News Release, 12th August 2019
Sir Jim Ratcliffe, to fund a major in-depth research programme with The Marine and Freshwater Institute (Hafrannsóknastofnun) as part of his ongoing commitment to Icelandic salmon conservation.
- The agreement signed today with the MFRI is part of a long-term sustainable conservation programme in Iceland to help its salmon fly fishing remain the best and most sustainable in the world.
- This new research programme will inform conservation of North Atlantic Salmon rivers in North East Iceland as action to protect the neighbouring land, and sensitive ecosystems across the region are implemented.
- Gisli Ásgeirsson CEO Strengur Angling club said, “We are extending conservation projects across the North East region of Iceland to help us to protect its unique environment. Working with Sir Jim Ratcliffe and local communities, we can protect the land and the rivers in a sustainable way to help the North Atlantic salmon thrive in this region.”
- Peter S. Williams, INEOS Group Technology Director said, “We are creating a safe haven for the North Atlantic salmon in North East Iceland. Only by investing in a sustainable way in the land and rivers across the unique environment will we be able to help the North Atlantic salmon in North East Iceland to thrive.”
Sir Jim Ratcliffe is to fund a major new research programme with the MFRI (Hafrannsóknastofnun) as part of his ongoing commitment to Atlantic Salmon conservation in North East Iceland.
The research programme with MFRI will be completed in partnership with the Life Sciences department of Imperial College London.
The study which is fully funded by Sir Jim is investigating new areas of salmon ecology and behaviour. PHD students from each institute will carry out in-depth studies of the size of the current salmon population, mapping DNA and through high tech tagging aim to establish links between the ecology and behaviour of salmon in the rivers and their return rate from the sea.
The findings of this detailed study will be published as scientific papers and will help inform conservation work in and around North Atlantic Salmon rivers. The results will be be shared with the Icelandic Government and local communities when completed.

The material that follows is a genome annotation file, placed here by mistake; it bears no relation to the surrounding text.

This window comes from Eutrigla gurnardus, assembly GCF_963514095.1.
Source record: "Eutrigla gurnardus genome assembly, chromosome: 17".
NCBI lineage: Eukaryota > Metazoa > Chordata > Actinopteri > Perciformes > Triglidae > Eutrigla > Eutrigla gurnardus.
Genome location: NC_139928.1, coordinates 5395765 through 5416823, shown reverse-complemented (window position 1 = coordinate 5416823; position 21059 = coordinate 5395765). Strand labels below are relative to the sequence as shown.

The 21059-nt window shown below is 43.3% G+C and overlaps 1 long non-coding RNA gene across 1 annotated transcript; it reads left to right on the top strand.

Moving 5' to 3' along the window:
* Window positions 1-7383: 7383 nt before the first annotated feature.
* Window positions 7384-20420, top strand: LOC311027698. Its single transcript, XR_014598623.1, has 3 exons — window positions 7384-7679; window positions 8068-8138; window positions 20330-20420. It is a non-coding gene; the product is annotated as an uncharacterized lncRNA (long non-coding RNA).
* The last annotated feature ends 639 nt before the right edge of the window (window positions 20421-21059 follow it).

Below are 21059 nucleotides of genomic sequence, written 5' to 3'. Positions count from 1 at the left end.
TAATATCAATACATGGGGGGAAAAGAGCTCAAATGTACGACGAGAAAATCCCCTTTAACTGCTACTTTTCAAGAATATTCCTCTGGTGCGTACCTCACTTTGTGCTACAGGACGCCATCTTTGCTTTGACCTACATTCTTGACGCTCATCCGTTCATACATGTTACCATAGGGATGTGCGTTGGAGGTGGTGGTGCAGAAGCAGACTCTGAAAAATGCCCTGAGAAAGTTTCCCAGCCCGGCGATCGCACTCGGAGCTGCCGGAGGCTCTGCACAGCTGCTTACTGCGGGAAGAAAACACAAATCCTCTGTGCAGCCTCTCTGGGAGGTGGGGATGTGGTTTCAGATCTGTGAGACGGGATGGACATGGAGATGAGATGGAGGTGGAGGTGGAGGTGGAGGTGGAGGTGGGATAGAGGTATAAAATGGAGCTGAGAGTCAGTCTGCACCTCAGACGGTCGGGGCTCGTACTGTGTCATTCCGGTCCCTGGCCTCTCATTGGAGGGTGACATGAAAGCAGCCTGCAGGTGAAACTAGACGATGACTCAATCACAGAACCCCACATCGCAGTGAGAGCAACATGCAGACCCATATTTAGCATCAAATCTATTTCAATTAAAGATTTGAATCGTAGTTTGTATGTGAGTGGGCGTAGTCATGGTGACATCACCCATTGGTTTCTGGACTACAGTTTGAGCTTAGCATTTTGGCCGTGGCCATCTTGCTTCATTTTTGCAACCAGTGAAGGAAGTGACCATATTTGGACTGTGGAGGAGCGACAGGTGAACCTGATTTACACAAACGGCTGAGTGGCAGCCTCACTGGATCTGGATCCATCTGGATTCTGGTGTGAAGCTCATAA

Peter S. Williams, INEOS Group Technology Director, says, “All the data suggest that the North Atlantic Salmon population has fallen down to one quarter of its level in the 1970’s. Most species with this level of decline would be categorised as endangered. So, we are excited to start what we believe is a tremendously important research program, because it will bring together the MFRI and Imperial College to help us understand how to sustain and grow salmon populations here in Iceland and make the North East of Iceland a safe haven for the North Atlantic Salmon.”
A key area of the study will be to evaluate availability of food sources for juvenile salmon as this has implications for their survival at sea and for the numbers of adults that eventually return to the rivers to spawn.
Work to replant trees and native vegetation with the Vopnafjörður Municipal Botanist and local labour, has already started. This important work will help rejuvenate soil eroded areas and introduce more bio-activity into the ecosystem. This has the potential to increase food resources for young salmon in the rivers in the longer term. The approach, of working to conserve and restore these ecosystems relies on farmers remaining on the land, to maintain their traditional agriculture and enhance the quality of habitats alongside these rivers.
In conjunction with the new research and replanting, annual egg-planting schemes will be launched this autumn across the rivers with the help and expert guidance of Hafrannsóknastofnun. Around one million eggs from native fish each year will be seeded in the higher reaches of the river that the salmon have been unable to reach in the past, opening up new habitat and food resources to improve growth and survival rates in the critical early stages of the life cycle.
Extending the spawning areas and nursery grounds through the construction of new salmon ladders, in the Vopnafjörður, Hafralónsá, Hofsá and Miðfjarðará rivers is also progressing as an important part of long-term plans to help Iceland’s salmon thrive. These are moving forward with the help of investment from Sir Jim and Strengur. The Miðfjarðará ladder was completed and opened last year and the salmon have already colonised the newly extended upper parts of the river, which adds 4.5 kms of new habitat for the young fish.
Gisli Ásgeirsson, CEO of Strengur, says, “Sir Jim’s investment in conservation is so important to help maintain the spawning grounds of North Atlantic Salmon in North East Iceland. Working closely with the farmers and the local communities, we can build something sustainable and environmentally sound, that is a benefit to the local ecology and community, as well as maintaining this area as a world class fishing destination.”
In addition to direct contribution from Sir Jim Ratcliffe, all profits from Strengur are now being re-invested back into salmon conservation in North East Iceland. These conservation projects will continue to protect these pristine rivers, extending the spawning grounds, working with the farmers and communities to protect the local habitat.